Cars travel along Colorado Highway 131 on Saturday afternoon. An update and presentation of preliminary findings of the South Routt Transit Needs and Feasibility Study is at 7 p.m. on Tuesday at Oak Creek Town Hall.

Photo by Matt Stensland

Cars travel along Colorado Highway 131 on Saturday afternoon. An update and presentation of preliminary findings of the South Routt Transit Needs and Feasibility Study is at 7 p.m. on Tuesday at Oak Creek Town Hall.

Voicing vanpool viability

Transit research rolls ahead; input sought from South Routt community

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What: South Routt Transit Needs and Feasibility Study update and public discussion

When: 7 p.m. Tuesday

Where: Oak Creek Town Hall

— Proposals for transit between South Routt County and Steamboat Springs are leaning towards a subscription vanpool concept, and those involved in the project are hoping for public feedback at a meeting Tuesday as they get closer to laying out details.

"The first go-round of the preliminary study certainly indicated that there's a lot of interest on the part of South Routt residents," County Commissioner Diane Mitsch Bush, program manager of the South Routt Transit Needs and Feasibility Study, said.

Now, the project's working group is taking a hard look at the numbers, and it will examine detailed options for routes, stops, types of vehicles and fare possibilities.

Colorado Springs-based LSC Transportation Consultants and the project's working group have been weighing transit options for a system between Steamboat Springs and South Routt during the past several months.

However, developing a financial implementation plan for a future system also is a bit muddier than it was in January, when the Routt County Board of Commissioners approved funding for the study, as the county coffers are no longer flush.

"Budgeting is a serious concern," Mitsch Bush said. "We do have absolutely zero money. The question is what can we cut, not what can we add."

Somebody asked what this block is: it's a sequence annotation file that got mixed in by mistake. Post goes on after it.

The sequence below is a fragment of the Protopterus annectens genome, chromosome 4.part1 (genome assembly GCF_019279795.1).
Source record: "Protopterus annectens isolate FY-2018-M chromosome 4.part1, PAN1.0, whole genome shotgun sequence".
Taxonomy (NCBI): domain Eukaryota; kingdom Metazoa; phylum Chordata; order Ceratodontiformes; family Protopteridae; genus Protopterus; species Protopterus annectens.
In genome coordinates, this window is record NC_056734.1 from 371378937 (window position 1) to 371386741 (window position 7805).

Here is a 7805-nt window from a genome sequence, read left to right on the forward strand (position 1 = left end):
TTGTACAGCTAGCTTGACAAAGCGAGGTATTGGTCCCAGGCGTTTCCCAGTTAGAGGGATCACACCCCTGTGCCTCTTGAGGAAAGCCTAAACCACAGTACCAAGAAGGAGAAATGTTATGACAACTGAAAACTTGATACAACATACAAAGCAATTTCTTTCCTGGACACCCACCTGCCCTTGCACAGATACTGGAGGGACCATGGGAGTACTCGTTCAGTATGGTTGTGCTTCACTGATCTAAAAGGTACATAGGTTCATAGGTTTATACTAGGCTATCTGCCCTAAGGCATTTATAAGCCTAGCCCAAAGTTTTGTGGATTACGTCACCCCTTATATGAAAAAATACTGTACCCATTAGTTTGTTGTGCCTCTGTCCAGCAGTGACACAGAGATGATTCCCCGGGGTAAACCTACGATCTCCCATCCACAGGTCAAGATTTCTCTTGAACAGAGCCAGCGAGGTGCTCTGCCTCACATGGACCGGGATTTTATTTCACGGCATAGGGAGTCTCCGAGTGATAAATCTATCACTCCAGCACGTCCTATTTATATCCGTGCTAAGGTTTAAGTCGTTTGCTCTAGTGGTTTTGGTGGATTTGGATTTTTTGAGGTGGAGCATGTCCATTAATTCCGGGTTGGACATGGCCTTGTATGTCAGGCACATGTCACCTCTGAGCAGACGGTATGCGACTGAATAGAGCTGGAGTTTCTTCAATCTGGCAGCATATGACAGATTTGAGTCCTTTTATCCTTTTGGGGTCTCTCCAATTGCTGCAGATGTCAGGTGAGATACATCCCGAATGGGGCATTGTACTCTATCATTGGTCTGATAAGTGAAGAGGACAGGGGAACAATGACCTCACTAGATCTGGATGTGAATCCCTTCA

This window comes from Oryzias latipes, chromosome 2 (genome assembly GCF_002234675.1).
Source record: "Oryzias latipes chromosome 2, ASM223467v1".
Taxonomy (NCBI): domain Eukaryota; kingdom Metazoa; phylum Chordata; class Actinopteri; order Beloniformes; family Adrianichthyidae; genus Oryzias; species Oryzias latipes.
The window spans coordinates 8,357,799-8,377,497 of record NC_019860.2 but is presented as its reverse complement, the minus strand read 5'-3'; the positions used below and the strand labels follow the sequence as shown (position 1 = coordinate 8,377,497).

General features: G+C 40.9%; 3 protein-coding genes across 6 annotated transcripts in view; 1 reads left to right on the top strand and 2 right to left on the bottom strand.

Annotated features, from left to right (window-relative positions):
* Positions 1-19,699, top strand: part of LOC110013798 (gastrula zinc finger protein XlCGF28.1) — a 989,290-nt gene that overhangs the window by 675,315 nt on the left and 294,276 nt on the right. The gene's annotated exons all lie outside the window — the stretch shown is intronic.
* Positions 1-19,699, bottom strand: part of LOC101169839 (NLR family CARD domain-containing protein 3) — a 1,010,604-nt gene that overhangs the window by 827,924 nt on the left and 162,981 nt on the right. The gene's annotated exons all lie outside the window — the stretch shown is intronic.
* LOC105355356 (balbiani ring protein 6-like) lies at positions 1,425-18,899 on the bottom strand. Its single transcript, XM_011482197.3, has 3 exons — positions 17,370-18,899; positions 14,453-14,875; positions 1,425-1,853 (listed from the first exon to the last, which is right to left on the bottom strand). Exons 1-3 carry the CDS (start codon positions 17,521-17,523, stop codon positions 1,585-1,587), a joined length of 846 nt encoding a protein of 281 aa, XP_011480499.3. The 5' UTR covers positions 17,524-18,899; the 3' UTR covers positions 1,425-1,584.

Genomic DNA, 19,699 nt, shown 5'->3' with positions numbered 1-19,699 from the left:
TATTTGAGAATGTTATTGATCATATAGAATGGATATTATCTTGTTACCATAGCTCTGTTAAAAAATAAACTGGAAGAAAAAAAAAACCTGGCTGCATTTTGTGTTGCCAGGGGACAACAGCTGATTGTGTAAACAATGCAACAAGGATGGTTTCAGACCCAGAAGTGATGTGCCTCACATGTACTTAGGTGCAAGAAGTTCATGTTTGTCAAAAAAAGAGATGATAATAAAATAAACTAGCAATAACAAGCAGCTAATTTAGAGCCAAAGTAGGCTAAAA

Still, Mitsch Bush said she was optimistic a financially feasible system could be designed - with the right balance of fares, funding, scheduling and ease of use.

With rising gas prices, South Routt resident Linda Price said she was sure ridership would rise accordingly.

"I mean insurance, gas, wear-and-tear on your car - if you have a car," Price said. "I think a lot of people would ride it."

However, the small-scale system would have to be available to take people to the right places at the right time, Price said.

"The big thing is the scheduling," Price said.

A phone survey conducted last spring revealed that 46 percent of South Routt residents travel to Steamboat Springs at least five times a week, and an additional 20 percent make the trip two to four times a week.

In that survey, 43 percent of respondents indicated they were very likely to use the transit system. A quarter hoped to hitch a ride at least five times a week, and 37 percent expected they would use transit two to four days a week.

A vast majority of people said they would be willing to pay a fare, with the largest segment of respondents willing to pay $5.

The working group also is toying with whether the transit system should have one route or two, a question that deals mostly with how best to incorporate Stagecoach into the plan.

- To reach Melinda Dudley, call 871-4203

or e-mail mdudley@steamboatpilot.com

Comments

skipole 6 years, 1 month ago

Now is not the time to add expences to our budget. With the economy in a recession we need to be cutting way back to bare bones in case its years before economy recovers.

Real estate sales are down and likely ski tourist season will be limping.

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shiftworker 6 years, 1 month ago

Not a dollar should be spent on anything except the absolute necessities. When this economy recovers revisit this idea and other backburner projects.

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